As I developed these two plot strands, which intertwine in unexpected ways, I found echoes of Waterloo reverberating through the story. For Malcolm and Suzanne; for their friends, Bow Street Runner Jeremy Roth and former intelligence agent Harry Davenport , who both fought at Waterloo; for Harry's wife Cordelia who nursed the wounded along with Suzanne; for Raoul O’Roarke who is Suzanne’s former spymaster and Malcolm’s father (yes, their lives are complicated) who fought on the French side; for Malcolm’s spymaster Lord Carfax, who still fears Bonapartist plots; for the murdered warehouse thief, himself a veteran of the battle. From the first, I knew I wanted Wellington to be part of the book for a host of character and thematic reasons. But in 1818, Wellington was still British ambassador to France and based in Paris. I always struggle with how far I can go having historical figures involved in fictional events. I try to stick to having real historical characters only do things they might have done. But Wellington certainly visited England while he was ambassador to Paris, so I decided fairly early on I could have him present in the book.
More challenging was the fact that I found myself wanting more and more to have the denouement revolve round the Waterloo anniversary. And what I really wanted was to set it at one of the banquets Wellington did in fact give for veterans on the battle’s anniversary at his London residence, Apsley House. But though Welllington bought Apsley House from his elder brother Richard in 1817 (to help Richard out of financial difficulties) he probably didn’t give his first banquet for Waterloo veterans at Apsley House until 1820, and the first of his banquets took place in a dining room that could only seat 35, so the guests were limited to senior officers.
After the Waterloo Gallery was completed in 1830, up to 85 guests could attend, including guests who had not been present at the battle, but the guest list was limited to men. There’s a painting of the banquet in 1836 by William Salter (capturing the moment when Wellington proposed a toast to the sovereign, after which the band played the national anthem) that shows some ladies standing by the door, including Wellington’s niece, Emily Harriet, who was married to Fitzroy Somerset, his military secretary at Waterloo (also a character in London Gambit), and a “Miss Somerset” who may be their daughter who was a baby at the time of Waterloo, born in Brussels in the weeks before the battle. Perhaps they had been dining separately in the house and joined the gentlemen for the toast.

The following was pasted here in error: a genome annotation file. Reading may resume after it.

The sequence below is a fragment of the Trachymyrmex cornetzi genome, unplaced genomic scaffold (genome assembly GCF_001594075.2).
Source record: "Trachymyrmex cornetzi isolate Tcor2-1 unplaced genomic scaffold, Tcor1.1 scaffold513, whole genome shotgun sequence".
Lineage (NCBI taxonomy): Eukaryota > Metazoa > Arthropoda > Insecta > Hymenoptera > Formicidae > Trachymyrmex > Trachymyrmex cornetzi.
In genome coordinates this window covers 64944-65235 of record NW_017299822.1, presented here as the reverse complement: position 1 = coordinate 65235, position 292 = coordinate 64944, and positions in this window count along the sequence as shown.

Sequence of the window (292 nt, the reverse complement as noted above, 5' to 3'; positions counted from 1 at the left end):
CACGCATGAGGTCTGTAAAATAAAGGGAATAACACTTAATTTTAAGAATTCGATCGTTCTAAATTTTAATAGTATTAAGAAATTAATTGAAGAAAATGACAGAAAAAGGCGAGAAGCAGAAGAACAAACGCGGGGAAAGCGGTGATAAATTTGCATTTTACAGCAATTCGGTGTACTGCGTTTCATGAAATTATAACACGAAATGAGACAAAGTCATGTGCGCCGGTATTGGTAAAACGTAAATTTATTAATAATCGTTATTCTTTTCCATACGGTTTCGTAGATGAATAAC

After some debate, I decided Wellington could have come to London on the third anniversary of Waterloo and given a dinner at Apsley House. And since the dinner would be fictional, I could have the guest list include women and other characters I needed present. I dithered some more but in the end I centered the denouement around this fictional dinner with an historical note explaining the liberties I’d taken. Wellington acquired several additional scenes in the book during the revisions. Once again, Malcolm respects the duke (and in fact has a great deal of affection for him, more perhaps than he’d admit to) but isn’t entirely sure he trusts him. Now, as I plan the next book in the series, I’m wondering how the duke’s path may next intertwine with that of Malcolm and Suzanne.
Do you have a favorite novel featuring Wellington? How far do you think writers should go in fictionalizing history? Writers, how do you approach these issues? And what real historical characters do you find particularly challenging to bring to life on paper? I'll be giving away an e-book copy of London Gambit to one winner, chosen at random from those who leave comments here between now and Thursday evening.